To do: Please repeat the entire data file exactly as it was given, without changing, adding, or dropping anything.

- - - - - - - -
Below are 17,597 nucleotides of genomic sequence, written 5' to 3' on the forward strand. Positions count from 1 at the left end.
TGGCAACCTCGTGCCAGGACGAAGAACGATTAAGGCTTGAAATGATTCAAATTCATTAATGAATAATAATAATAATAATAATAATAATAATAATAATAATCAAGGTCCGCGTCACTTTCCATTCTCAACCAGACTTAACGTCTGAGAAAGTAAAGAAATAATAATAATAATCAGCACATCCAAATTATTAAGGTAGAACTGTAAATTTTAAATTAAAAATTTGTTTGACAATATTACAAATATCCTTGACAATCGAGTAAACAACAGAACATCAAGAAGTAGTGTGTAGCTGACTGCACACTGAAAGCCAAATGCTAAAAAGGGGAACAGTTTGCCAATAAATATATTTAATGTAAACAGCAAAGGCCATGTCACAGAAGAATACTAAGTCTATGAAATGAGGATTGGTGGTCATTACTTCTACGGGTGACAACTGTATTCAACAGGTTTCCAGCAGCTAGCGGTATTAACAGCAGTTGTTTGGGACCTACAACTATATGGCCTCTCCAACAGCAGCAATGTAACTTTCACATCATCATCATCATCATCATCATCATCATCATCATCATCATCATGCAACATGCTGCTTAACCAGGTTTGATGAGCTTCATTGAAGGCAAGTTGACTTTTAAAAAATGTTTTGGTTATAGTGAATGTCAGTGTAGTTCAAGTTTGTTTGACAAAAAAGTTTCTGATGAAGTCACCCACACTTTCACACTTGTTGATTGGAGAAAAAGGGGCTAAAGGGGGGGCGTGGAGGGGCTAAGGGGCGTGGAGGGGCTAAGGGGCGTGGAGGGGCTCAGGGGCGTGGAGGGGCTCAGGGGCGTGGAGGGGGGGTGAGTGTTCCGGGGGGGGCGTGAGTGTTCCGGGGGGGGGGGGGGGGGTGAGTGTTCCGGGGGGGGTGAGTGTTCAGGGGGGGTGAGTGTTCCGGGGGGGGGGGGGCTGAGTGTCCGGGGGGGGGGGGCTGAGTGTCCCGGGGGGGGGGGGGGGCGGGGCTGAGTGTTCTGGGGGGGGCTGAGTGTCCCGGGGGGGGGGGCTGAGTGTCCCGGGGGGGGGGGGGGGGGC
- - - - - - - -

Below are 17,597 nucleotides of genomic sequence, written 5' to 3' on the forward strand. Positions count from 1 at the left end.
TGGCAACCTCGTGCCAGGACGAAGAACGATTAAGGCTTGAAATGATTCAAATTCATTAATGAATAATAATAATAATAATAATAATAATAATAATAATAATCAAGGTCCGCGTCACTTTCCATTCTCAACCAGACTTAACGTCTGAGAAAGTAAAGAAATAATAATAATAATCAGCACATCCAAATTATTAAGGTAGAACTGTAAATTTTAAATTAAAAATTTGTTTGACAATATTACAAATATCCTTGACAATCGAGTAAACAACAGAACATCAAGAAGTAGTGTGTAGCTGACTGCACACTGAAAGCCAAATGCTAAAAAGGGGAACAGTTTGCCAATAAATATATTTAATGTAAACAGCAAAGGCCATGTCACAGAAGAATACTAAGTCTATGAAATGAGGATTGGTGGTCATTACTTCTACGGGTGACAACTGTATTCAACAGGTTTCCAGCAGCTAGCGGTATTAACAGCAGTTGTTTGGGACCTACAACTATATGGCCTCTCCAACAGCAGCAATGTAACTTTCACATCATCATCATCATCATCATCATCATCATCATCATCATCATCATGCAACATGCTGCTTAACCAGGTTTGATGAGCTTCATTGAAGGCAAGTTGACTTTTAAAAAATGTTTTGGTTATAGTGAATGTCAGTGTAGTTCAAGTTTGTTTGACAAAAAAGTTTCTGATGAAGTCACCCACACTTTCACACTTGTTGATTGGAGAAAAAGGGGCTAAAGGGGGGGCGTGGAGGGGCTAAGGGGCGTGGAGGGGCTAAGGGGCGTGGAGGGGCTCAGGGGCGTGGAGGGGCTCAGGGGCGTGGAGGGGGGGTGAGTGTTCCGGGGGGGGCGTGAGTGTTCCGGGGGGGGGGGGGGGGGTGAGTGTTCCGGGGGGGGTGAGTGTTCAGGGGGGGTGAGTGTTCCGGGGGGGGGGGGGCTGAGTGTCCGGGGGGGGGGGGCTGAGTGTCCCGGGGGGGGGGGGGGGCGGGGCTGAGTGTTCTGGGGGGGGCTGAGTGTCCCGGGGGGGGGGGCTGAGTGTCCCGGGGGGGGGGGGGGGGGC